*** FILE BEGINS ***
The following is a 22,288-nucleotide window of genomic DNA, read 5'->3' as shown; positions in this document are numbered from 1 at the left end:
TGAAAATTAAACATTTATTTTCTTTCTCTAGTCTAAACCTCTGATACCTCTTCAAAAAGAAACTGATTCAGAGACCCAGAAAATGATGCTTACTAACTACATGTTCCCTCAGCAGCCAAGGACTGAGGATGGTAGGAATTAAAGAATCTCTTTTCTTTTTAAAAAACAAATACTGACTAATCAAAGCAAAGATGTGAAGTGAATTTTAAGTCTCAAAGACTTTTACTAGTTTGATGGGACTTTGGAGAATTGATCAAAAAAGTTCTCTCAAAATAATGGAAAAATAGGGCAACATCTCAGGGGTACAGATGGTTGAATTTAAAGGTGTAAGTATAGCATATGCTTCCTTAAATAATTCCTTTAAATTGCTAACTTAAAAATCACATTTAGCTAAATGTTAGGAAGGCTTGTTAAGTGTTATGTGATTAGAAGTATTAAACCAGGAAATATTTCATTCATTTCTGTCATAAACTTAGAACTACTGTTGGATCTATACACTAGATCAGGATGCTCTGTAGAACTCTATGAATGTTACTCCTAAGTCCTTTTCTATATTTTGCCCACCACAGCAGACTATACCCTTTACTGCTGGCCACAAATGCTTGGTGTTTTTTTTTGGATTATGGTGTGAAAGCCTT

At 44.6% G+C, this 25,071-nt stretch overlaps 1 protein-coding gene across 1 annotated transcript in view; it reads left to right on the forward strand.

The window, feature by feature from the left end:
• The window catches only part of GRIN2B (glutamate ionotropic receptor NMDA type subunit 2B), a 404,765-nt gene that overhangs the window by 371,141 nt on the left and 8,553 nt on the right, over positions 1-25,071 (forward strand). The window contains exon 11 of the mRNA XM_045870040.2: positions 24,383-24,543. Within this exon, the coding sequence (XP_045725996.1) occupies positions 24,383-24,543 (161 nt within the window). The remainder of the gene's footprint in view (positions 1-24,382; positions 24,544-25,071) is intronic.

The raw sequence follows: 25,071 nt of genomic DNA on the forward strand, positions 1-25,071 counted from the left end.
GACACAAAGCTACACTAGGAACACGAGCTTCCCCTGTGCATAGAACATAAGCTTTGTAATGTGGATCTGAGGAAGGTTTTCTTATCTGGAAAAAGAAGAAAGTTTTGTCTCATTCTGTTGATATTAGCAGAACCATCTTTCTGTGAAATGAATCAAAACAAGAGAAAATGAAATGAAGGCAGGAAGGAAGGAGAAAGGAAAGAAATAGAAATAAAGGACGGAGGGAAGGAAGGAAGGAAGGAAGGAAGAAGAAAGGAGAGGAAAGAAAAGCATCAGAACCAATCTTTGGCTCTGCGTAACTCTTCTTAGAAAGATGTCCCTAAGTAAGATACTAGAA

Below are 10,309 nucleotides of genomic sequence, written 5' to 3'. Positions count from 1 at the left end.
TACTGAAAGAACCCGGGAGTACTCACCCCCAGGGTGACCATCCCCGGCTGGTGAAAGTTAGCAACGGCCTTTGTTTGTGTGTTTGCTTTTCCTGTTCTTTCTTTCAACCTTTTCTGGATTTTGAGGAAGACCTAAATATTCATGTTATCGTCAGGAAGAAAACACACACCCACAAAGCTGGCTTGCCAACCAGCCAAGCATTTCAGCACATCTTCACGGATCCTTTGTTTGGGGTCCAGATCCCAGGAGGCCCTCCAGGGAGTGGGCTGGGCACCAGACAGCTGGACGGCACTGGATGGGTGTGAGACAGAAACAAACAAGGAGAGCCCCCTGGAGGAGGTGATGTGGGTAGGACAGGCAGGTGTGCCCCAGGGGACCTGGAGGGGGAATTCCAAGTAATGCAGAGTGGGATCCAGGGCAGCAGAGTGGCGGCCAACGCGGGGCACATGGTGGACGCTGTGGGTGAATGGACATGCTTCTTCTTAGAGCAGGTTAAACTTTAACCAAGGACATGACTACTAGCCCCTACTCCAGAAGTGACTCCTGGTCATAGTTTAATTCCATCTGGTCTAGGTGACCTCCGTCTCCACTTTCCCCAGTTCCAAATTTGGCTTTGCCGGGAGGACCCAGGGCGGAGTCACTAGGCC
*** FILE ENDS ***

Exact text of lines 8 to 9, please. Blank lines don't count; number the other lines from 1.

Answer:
Below are 10,309 nucleotides of genomic sequence, written 5' to 3'. Positions count from 1 at the left end.
TACTGAAAGAACCCGGGAGTACTCACCCCCAGGGTGACCATCCCCGGCTGGTGAAAGTTAGCAACGGCCTTTGTTTGTGTGTTTGCTTTTCCTGTTCTTTCTTTCAACCTTTTCTGGATTTTGAGGAAGACCTAAATATTCATGTTATCGTCAGGAAGAAAACACACACCCACAAAGCTGGCTTGCCAACCAGCCAAGCATTTCAGCACATCTTCACGGATCCTTTGTTTGGGGTCCAGATCCCAGGAGGCCCTCCAGGGAGTGGGCTGGGCACCAGACAGCTGGACGGCACTGGATGGGTGTGAGACAGAAACAAACAAGGAGAGCCCCCTGGAGGAGGTGATGTGGGTAGGACAGGCAGGTGTGCCCCAGGGGACCTGGAGGGGGAATTCCAAGTAATGCAGAGTGGGATCCAGGGCAGCAGAGTGGCGGCCAACGCGGGGCACATGGTGGACGCTGTGGGTGAATGGACATGCTTCTTCTTAGAGCAGGTTAAACTTTAACCAAGGACATGACTACTAGCCCCTACTCCAGAAGTGACTCCTGGTCATAGTTTAATTCCATCTGGTCTAGGTGACCTCCGTCTCCACTTTCCCCAGTTCCAAATTTGGCTTTGCCGGGAGGACCCAGGGCGGAGTCACTAGGCC